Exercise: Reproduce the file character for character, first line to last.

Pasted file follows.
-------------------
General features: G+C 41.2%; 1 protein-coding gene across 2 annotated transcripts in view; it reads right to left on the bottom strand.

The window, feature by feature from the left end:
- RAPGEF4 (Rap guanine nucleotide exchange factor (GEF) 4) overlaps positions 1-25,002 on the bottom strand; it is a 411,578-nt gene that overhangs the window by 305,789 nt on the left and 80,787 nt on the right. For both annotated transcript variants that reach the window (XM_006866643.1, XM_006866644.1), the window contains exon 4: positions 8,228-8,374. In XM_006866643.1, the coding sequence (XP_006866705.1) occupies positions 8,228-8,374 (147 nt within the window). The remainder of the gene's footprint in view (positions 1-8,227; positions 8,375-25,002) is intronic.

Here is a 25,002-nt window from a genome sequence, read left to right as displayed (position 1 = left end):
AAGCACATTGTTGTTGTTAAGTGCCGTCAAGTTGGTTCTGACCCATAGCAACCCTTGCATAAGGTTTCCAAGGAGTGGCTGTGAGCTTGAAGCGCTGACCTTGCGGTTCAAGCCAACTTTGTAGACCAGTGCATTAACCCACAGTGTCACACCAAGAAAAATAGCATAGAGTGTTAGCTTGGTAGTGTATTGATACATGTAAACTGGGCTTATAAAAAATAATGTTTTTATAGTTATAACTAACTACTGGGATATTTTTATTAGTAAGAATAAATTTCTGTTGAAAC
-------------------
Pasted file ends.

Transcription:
General features: G+C 41.2%; 1 protein-coding gene across 2 annotated transcripts in view; it reads right to left on the bottom strand.

The window, feature by feature from the left end:
- RAPGEF4 (Rap guanine nucleotide exchange factor (GEF) 4) overlaps positions 1-25,002 on the bottom strand; it is a 411,578-nt gene that overhangs the window by 305,789 nt on the left and 80,787 nt on the right. For both annotated transcript variants that reach the window (XM_006866643.1, XM_006866644.1), the window contains exon 4: positions 8,228-8,374. In XM_006866643.1, the coding sequence (XP_006866705.1) occupies positions 8,228-8,374 (147 nt within the window). The remainder of the gene's footprint in view (positions 1-8,227; positions 8,375-25,002) is intronic.

Here is a 25,002-nt window from a genome sequence, read left to right as displayed (position 1 = left end):
AAGCACATTGTTGTTGTTAAGTGCCGTCAAGTTGGTTCTGACCCATAGCAACCCTTGCATAAGGTTTCCAAGGAGTGGCTGTGAGCTTGAAGCGCTGACCTTGCGGTTCAAGCCAACTTTGTAGACCAGTGCATTAACCCACAGTGTCACACCAAGAAAAATAGCATAGAGTGTTAGCTTGGTAGTGTATTGATACATGTAAACTGGGCTTATAAAAAATAATGTTTTTATAGTTATAACTAACTACTGGGATATTTTTATTAGTAAGAATAAATTTCTGTTGAAAC